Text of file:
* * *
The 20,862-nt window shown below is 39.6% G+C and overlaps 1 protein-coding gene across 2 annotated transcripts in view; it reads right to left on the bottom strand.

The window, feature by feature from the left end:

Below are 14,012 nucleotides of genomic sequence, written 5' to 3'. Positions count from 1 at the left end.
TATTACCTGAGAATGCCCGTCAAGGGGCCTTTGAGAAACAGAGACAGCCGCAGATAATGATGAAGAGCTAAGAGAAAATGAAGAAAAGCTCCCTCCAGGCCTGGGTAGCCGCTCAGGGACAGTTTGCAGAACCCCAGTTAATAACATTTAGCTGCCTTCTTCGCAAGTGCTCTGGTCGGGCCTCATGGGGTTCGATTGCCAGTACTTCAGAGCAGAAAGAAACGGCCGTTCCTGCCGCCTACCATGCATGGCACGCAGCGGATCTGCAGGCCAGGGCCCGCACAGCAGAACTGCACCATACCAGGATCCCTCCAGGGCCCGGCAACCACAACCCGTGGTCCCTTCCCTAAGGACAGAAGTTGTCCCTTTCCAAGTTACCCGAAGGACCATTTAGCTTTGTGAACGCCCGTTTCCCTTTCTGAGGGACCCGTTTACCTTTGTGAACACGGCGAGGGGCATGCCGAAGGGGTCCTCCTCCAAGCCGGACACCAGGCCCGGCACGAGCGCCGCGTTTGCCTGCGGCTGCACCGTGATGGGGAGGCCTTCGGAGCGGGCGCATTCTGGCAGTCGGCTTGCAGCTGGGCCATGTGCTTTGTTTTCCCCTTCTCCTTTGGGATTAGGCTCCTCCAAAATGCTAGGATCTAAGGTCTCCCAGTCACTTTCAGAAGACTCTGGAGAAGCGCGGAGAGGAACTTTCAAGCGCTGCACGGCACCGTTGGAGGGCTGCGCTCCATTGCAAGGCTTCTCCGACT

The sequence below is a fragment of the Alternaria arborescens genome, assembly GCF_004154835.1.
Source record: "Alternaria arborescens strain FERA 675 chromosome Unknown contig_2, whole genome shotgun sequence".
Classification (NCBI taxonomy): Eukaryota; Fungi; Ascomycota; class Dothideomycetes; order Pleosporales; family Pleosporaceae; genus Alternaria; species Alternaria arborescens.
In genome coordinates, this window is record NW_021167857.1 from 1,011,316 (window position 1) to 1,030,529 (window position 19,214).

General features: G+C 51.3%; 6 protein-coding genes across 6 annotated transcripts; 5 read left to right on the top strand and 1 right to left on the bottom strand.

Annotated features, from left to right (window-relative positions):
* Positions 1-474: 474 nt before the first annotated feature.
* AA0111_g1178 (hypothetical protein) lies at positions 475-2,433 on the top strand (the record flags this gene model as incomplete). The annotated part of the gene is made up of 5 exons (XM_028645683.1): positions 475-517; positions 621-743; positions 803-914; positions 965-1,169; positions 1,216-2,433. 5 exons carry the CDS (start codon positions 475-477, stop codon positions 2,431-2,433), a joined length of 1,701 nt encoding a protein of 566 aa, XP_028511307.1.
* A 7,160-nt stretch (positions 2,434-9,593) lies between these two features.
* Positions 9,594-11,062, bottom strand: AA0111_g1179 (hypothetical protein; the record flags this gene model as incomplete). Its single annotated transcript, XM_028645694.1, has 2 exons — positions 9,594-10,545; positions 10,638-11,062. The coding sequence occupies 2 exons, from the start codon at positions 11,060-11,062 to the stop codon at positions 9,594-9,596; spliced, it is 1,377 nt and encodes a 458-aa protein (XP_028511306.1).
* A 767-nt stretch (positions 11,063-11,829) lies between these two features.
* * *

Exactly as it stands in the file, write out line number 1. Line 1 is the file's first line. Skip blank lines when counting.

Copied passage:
The 20,862-nt window shown below is 39.6% G+C and overlaps 1 protein-coding gene across 2 annotated transcripts in view; it reads right to left on the bottom strand.